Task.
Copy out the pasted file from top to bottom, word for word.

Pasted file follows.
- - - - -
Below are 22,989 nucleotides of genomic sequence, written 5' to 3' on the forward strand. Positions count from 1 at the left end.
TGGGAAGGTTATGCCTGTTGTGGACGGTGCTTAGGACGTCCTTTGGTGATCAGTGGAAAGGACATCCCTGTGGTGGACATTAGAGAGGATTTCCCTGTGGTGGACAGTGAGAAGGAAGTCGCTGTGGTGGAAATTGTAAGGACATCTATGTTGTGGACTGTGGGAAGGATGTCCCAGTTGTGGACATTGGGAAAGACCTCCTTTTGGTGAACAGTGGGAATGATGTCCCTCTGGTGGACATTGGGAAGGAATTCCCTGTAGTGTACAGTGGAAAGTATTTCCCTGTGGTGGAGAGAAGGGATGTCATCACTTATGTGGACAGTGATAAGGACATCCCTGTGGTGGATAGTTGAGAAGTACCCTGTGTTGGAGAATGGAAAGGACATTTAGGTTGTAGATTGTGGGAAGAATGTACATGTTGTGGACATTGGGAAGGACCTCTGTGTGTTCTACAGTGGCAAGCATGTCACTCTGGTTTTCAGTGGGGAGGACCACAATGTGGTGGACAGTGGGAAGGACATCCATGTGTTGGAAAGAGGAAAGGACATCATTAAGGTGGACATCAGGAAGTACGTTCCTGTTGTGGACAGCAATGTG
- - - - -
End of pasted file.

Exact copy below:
Below are 22,989 nucleotides of genomic sequence, written 5' to 3' on the forward strand. Positions count from 1 at the left end.
TGGGAAGGTTATGCCTGTTGTGGACGGTGCTTAGGACGTCCTTTGGTGATCAGTGGAAAGGACATCCCTGTGGTGGACATTAGAGAGGATTTCCCTGTGGTGGACAGTGAGAAGGAAGTCGCTGTGGTGGAAATTGTAAGGACATCTATGTTGTGGACTGTGGGAAGGATGTCCCAGTTGTGGACATTGGGAAAGACCTCCTTTTGGTGAACAGTGGGAATGATGTCCCTCTGGTGGACATTGGGAAGGAATTCCCTGTAGTGTACAGTGGAAAGTATTTCCCTGTGGTGGAGAGAAGGGATGTCATCACTTATGTGGACAGTGATAAGGACATCCCTGTGGTGGATAGTTGAGAAGTACCCTGTGTTGGAGAATGGAAAGGACATTTAGGTTGTAGATTGTGGGAAGAATGTACATGTTGTGGACATTGGGAAGGACCTCTGTGTGTTCTACAGTGGCAAGCATGTCACTCTGGTTTTCAGTGGGGAGGACCACAATGTGGTGGACAGTGGGAAGGACATCCATGTGTTGGAAAGAGGAAAGGACATCATTAAGGTGGACATCAGGAAGTACGTTCCTGTTGTGGACAGCAATGTG